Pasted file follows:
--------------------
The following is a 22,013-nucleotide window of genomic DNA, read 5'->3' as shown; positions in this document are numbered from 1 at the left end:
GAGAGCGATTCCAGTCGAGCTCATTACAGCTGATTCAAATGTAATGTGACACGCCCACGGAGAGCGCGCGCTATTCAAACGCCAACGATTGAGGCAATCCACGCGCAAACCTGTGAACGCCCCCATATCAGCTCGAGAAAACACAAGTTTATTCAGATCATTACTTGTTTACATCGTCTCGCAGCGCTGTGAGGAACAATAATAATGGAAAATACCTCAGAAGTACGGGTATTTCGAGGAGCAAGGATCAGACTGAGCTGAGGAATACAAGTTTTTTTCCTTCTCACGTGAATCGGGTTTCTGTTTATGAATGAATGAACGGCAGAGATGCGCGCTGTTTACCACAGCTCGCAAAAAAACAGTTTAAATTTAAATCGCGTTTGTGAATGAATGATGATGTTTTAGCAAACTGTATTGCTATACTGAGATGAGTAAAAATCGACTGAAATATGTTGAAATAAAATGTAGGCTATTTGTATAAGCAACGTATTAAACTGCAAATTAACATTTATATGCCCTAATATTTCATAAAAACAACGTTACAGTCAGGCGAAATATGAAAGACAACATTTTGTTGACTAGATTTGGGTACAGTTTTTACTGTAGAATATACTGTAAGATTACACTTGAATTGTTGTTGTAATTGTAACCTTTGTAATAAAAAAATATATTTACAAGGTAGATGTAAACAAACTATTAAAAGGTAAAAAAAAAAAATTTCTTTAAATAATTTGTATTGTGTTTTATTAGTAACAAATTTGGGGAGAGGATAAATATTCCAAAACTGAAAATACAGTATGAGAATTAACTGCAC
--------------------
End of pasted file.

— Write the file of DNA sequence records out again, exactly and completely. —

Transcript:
The following is a 22,013-nucleotide window of genomic DNA, read 5'->3' as shown; positions in this document are numbered from 1 at the left end:
GAGAGCGATTCCAGTCGAGCTCATTACAGCTGATTCAAATGTAATGTGACACGCCCACGGAGAGCGCGCGCTATTCAAACGCCAACGATTGAGGCAATCCACGCGCAAACCTGTGAACGCCCCCATATCAGCTCGAGAAAACACAAGTTTATTCAGATCATTACTTGTTTACATCGTCTCGCAGCGCTGTGAGGAACAATAATAATGGAAAATACCTCAGAAGTACGGGTATTTCGAGGAGCAAGGATCAGACTGAGCTGAGGAATACAAGTTTTTTTCCTTCTCACGTGAATCGGGTTTCTGTTTATGAATGAATGAACGGCAGAGATGCGCGCTGTTTACCACAGCTCGCAAAAAAACAGTTTAAATTTAAATCGCGTTTGTGAATGAATGATGATGTTTTAGCAAACTGTATTGCTATACTGAGATGAGTAAAAATCGACTGAAATATGTTGAAATAAAATGTAGGCTATTTGTATAAGCAACGTATTAAACTGCAAATTAACATTTATATGCCCTAATATTTCATAAAAACAACGTTACAGTCAGGCGAAATATGAAAGACAACATTTTGTTGACTAGATTTGGGTACAGTTTTTACTGTAGAATATACTGTAAGATTACACTTGAATTGTTGTTGTAATTGTAACCTTTGTAATAAAAAAATATATTTACAAGGTAGATGTAAACAAACTATTAAAAGGTAAAAAAAAAAAATTTCTTTAAATAATTTGTATTGTGTTTTATTAGTAACAAATTTGGGGAGAGGATAAATATTCCAAAACTGAAAATACAGTATGAGAATTAACTGCAC